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Is This The End Of China’s Coal Boom?

 China Coal

The End Of China’s Coal Boom,” is a new, must-read chart-filled report from Greenpeace. It documents the response of China to the almost unimaginable life-shortening air pollution caused by its rapid growth in coal use.
 
One of its charts highlights the stunning statistic that over half of the growth in global carbon pollution in the past decade has come just from China’s increase in coal!
 
China Coal4
 
But that kind of growth of coal has more than just climate impacts. It is “draining the country’s arid west of precious water resources,” as Greenpeace itself noted.
 
And then there is the air pollution. Climate Progress has pointed out “when eight-year-olds start getting lung cancer that can be attributed to air pollution, you’ve got a problem. When smog forces schools, roads, and airports to shut down because visibility is less than 50 yards, you’ve got a problem. When a study finds that severe pollution is slashing an average of five-and-a-half years from the life expectancy in northern China, you’ve got a problem.”
The response by the Chinese government has been to require coal burning be cut — in some cases sharply — in China’s heavily populated eastern provinces, as shown in this graphic from the report:
 
China Coal1
 
As Greenpeace’s Li Shuo and Kaisa Kosonen wrote:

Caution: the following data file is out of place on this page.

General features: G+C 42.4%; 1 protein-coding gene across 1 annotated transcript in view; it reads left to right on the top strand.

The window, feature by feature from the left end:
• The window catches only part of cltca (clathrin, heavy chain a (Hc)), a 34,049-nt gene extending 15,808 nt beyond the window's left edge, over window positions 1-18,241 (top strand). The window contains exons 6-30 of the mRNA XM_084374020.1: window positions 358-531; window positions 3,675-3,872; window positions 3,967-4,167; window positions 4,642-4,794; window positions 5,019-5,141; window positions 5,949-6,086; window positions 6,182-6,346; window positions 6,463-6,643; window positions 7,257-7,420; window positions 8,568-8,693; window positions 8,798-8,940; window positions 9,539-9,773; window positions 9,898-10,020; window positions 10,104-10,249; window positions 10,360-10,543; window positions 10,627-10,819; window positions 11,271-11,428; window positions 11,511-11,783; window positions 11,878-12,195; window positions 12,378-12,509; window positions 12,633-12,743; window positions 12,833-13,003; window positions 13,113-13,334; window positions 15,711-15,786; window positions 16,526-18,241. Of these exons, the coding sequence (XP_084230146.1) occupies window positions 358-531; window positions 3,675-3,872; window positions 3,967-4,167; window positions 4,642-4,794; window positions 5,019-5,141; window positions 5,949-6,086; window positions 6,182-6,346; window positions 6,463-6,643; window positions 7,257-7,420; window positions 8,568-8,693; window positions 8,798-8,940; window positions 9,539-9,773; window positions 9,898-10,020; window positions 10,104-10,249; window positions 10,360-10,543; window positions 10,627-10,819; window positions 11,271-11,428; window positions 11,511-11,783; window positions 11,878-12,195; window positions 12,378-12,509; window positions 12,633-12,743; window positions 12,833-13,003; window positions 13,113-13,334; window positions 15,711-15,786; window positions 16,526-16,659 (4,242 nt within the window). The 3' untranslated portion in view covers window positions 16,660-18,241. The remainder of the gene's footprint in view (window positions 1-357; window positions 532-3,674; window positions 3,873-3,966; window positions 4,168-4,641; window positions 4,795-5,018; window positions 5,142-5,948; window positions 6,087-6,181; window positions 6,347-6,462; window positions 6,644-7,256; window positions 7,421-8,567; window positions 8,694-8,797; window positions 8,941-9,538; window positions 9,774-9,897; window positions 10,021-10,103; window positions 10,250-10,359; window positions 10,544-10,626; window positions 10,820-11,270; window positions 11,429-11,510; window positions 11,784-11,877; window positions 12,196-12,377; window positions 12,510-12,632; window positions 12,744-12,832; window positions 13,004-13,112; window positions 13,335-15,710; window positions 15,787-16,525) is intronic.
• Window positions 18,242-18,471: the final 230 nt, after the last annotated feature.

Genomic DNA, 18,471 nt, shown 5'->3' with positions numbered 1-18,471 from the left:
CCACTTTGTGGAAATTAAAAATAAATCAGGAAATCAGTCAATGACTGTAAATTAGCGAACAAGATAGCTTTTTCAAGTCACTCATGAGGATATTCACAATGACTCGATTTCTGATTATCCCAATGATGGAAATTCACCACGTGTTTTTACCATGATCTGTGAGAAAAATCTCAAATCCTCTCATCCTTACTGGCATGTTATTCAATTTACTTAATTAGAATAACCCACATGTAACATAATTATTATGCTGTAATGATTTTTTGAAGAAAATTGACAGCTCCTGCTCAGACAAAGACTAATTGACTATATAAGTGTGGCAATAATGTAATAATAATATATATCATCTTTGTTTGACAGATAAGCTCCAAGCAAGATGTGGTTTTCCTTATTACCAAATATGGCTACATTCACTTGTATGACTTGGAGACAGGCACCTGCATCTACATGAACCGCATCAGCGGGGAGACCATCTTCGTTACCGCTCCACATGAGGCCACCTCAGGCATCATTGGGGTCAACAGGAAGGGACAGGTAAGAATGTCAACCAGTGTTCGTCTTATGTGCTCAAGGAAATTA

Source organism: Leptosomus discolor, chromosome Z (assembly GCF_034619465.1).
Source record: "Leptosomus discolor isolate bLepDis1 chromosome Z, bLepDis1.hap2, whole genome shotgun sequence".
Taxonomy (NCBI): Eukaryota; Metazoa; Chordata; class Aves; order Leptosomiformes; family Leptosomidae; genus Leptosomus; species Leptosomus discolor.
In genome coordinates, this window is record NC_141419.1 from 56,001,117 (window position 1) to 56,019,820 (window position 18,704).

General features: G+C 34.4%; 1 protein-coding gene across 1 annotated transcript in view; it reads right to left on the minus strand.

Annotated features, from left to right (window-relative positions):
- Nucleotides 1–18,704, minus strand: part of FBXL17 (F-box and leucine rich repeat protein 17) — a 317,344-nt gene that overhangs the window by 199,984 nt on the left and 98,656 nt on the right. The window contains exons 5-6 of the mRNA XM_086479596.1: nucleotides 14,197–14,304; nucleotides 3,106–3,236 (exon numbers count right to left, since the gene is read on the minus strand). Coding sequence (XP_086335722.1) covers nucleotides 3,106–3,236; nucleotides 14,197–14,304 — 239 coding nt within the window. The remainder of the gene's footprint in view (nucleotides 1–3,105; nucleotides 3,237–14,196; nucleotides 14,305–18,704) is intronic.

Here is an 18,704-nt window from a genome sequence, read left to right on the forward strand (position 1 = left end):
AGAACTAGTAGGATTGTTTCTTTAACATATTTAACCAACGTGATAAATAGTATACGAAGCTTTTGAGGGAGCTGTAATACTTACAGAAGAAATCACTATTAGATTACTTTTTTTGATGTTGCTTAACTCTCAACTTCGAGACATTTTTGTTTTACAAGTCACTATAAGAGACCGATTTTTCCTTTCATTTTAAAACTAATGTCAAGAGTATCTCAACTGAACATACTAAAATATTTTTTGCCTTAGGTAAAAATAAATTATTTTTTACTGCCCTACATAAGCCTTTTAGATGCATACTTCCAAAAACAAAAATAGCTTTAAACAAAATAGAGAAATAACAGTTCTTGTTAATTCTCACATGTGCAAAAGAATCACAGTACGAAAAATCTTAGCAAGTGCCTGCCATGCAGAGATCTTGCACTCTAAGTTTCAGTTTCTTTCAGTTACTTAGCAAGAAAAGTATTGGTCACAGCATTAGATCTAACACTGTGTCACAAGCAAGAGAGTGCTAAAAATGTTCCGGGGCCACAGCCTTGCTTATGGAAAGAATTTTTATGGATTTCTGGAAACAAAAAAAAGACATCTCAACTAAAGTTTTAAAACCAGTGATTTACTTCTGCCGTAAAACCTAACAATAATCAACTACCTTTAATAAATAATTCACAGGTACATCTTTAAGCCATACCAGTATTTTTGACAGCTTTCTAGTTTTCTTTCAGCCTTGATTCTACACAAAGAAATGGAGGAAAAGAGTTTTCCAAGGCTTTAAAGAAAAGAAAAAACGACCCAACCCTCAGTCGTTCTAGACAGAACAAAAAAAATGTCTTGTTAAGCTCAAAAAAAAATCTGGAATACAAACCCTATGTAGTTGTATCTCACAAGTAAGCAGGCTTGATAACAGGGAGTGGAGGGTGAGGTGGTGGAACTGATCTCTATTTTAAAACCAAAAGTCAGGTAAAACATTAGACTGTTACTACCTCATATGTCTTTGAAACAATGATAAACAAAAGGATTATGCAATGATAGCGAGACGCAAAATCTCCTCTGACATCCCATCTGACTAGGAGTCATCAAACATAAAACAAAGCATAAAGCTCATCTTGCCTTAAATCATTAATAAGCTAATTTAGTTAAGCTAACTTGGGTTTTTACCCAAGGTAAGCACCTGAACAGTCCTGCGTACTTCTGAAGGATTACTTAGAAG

Twelve of China’s 34 provinces, that burn 44% of the country’s coal, are committed to control their coal use. Some, like Beijing, have pledged ambitious cuts as steep as 50% in only five years.
 
This puts China and hence the world much closer to the 2°C path, as the report points out. But if we are to have any chance whatsoever of getting anywhere near that essential target, China will have to commit to have coal consumption peak and then start declining in the 2020s. And we Americans will have to get off our butts, too.
 
Chinese coal plant teaser image dailuo/flickr. Creative Commons 2.0 license.

 

Editorial Notes: Good news, but is Greenpeace taking into account China's plans for coal gasification?

Coal gasification: The clean energy of the future?
The main technology being used is coal gasification - instead of burning the fossil fuel, it is chemically transformed into synthetic natural gas (SNG).

The process is decades old, but recent rises in the price of gas mean it is now more economically viable. The US has dabbled in the technique, but China is going all out in a bid to satisfy its soaring demand for power and reduce its dependency on imported liquefied natural gas (LNG).

The country's National Energy Administration has laid out plans to produce 50 billion cubic metres of gas from coal by 2020, enough to satisfy more than 10% of China's total gas demand.

Not only does it make economic sense, but it allows China to exploit stranded coal deposits sitting thousands of kilometres from the country's main industrial centres. Transporting gas is, after all, a lot cheaper than transporting coal.

Coal gasification can also help address local pollution problems that have in recent months brought parts of the country to a virtual standstill.

But there are two big problems. First, coal gasification actually produces more CO2 than a traditional coal plant; so not only will China be using more coal, it will be doing so at a greater cost to the environment.

As Laszlo Varro, head of gas, coal and power markets at the International Energy Agency (IEA), says: "[Coal gasification] is attractive from an economic and energy security perspective.

"It can be a nice solution to local pollution, but its overall carbon intensity is worse [than coal mining], so it is not attractive at all from a climate change point of view".

see also Fire in the hole: After fracking comes coal

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